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At the heart of Democratic Republic of Congo’s equatorial forests, living standards of women and children are being improved by the provision of health and maternity facilities. Opala is a remote group of scattered villages in Eastern Province. The people work either as subsistence farmers or hunter-gatherers. Disease —including leprosy—is a major problem. HIV/AIDS, too, has begun to spread in the communities, following years of brutal civil war.
Until recently, the region had no proper health centre and no adequate maternity facilities. As a result, disease has been rampant among vulnerable sections of the population, young children, pregnant women and older people, in particular. Oblate missionaries on the ground in Opala responded to the situation and the obvious need to improve healthcare by planning and constructing a health centre with a maternity wing, giving people access to better primary health care. In particular, they wanted to improve the health of mothers-to-be and infants by providing maternity facilities.They applied for help the the Mission Development Office in Dublin, and we presented their project to Misean Cara.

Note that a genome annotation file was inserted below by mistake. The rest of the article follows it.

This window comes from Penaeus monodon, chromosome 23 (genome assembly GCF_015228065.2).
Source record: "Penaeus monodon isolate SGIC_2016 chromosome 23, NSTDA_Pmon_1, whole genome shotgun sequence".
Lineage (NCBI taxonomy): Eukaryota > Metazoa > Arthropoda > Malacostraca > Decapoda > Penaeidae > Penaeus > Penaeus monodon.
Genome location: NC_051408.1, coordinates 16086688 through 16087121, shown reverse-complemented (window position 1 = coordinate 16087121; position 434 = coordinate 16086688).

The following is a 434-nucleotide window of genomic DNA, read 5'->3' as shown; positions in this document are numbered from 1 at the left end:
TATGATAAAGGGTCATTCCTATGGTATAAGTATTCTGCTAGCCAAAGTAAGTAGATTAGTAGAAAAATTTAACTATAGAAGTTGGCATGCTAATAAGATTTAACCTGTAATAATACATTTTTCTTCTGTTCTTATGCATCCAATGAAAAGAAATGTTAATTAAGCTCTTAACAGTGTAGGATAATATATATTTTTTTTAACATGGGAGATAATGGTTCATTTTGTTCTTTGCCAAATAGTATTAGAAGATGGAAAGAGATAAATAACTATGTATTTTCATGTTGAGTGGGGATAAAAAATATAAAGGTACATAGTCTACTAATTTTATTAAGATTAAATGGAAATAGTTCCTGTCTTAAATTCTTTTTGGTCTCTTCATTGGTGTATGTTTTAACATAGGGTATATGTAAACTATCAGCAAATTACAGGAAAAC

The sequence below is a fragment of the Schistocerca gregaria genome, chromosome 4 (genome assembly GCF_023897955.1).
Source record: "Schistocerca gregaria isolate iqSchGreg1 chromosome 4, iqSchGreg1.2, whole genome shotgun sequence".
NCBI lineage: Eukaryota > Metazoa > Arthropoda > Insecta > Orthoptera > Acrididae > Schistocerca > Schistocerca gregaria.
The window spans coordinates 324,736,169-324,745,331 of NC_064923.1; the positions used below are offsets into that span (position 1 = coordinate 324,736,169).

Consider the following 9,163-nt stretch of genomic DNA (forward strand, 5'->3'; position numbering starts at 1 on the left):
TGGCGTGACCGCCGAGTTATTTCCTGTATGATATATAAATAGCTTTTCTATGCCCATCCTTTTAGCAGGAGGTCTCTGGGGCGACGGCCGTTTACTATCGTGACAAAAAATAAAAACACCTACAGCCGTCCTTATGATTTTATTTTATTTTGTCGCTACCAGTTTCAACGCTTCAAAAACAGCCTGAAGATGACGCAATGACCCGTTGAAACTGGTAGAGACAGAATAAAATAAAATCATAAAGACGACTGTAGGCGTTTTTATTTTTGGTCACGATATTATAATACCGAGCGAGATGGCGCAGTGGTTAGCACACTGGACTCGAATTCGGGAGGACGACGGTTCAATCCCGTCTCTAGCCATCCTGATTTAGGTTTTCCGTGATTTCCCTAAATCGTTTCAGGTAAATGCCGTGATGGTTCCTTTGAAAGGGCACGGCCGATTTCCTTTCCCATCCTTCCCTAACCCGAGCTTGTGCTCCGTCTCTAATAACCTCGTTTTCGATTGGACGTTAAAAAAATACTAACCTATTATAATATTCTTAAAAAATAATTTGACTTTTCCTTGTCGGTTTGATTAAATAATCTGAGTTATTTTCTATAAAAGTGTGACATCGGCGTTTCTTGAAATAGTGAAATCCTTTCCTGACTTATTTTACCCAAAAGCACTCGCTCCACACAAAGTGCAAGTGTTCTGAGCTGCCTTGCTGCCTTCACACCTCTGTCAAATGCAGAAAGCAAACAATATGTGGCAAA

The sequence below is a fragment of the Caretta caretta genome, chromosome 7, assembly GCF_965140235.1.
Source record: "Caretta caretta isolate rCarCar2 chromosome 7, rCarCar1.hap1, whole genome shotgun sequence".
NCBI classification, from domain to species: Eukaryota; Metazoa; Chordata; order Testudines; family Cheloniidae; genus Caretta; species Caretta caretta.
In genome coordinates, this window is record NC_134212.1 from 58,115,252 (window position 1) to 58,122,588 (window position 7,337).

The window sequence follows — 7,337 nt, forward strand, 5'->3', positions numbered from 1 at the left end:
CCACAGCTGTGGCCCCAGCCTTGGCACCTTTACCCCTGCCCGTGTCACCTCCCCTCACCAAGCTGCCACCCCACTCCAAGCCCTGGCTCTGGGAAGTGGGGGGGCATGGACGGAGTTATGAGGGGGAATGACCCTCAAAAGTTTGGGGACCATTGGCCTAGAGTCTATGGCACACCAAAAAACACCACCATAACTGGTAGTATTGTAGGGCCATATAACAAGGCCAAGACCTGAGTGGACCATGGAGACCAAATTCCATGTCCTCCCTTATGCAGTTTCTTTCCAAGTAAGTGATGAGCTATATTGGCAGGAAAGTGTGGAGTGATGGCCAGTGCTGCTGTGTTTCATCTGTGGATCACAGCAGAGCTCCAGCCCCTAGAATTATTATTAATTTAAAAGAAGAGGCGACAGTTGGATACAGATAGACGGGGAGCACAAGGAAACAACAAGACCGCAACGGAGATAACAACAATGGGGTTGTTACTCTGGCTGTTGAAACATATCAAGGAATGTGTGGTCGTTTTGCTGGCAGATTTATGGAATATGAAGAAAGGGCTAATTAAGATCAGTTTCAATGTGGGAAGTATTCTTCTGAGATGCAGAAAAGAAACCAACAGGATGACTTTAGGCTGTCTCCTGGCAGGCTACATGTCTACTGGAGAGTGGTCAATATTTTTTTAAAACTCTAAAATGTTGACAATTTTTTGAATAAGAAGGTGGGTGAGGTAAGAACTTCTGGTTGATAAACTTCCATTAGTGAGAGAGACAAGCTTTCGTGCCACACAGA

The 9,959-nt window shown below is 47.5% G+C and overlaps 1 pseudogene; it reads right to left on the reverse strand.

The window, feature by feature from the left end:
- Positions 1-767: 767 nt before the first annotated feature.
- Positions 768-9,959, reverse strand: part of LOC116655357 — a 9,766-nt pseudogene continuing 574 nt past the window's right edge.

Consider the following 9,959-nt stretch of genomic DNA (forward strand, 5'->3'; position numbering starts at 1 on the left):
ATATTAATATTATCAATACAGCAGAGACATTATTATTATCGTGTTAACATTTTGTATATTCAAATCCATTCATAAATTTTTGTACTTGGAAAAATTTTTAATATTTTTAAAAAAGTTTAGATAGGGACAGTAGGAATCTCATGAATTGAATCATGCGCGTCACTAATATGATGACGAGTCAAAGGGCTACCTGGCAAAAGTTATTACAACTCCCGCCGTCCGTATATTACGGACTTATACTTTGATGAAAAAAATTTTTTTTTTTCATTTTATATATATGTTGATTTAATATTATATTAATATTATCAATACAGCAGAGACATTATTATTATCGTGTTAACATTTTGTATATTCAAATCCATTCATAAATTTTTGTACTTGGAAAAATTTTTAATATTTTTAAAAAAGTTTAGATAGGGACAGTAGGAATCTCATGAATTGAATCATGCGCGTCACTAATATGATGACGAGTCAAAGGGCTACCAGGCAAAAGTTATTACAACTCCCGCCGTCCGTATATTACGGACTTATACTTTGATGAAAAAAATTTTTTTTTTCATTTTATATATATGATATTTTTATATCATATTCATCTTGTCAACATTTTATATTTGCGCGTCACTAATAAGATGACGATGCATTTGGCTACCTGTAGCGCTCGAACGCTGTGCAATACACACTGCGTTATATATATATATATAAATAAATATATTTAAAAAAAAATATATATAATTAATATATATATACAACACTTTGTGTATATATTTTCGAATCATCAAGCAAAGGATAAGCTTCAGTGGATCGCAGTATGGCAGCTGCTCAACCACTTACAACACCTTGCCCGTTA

In 2010, Misean Cara allocated co-funding support for the construction of a new maternity wing adjacent to the Yaoleka Health Centre in Opala. Local labour was enlisted to help with the preparation of the site and with constructing the building and installing the equipment. The local community, through financial donations and voluntary labour, is very much involved in the project, which is currently under construction. It is expected that this involvement will continue into the future, with people being encouraged to contribute ideas and solutions to any problems that may arise.
It is estimated that, annually, more than 12,000 people in the area will benefit from the medical services and over 5,000 women will benefit from the new maternity services.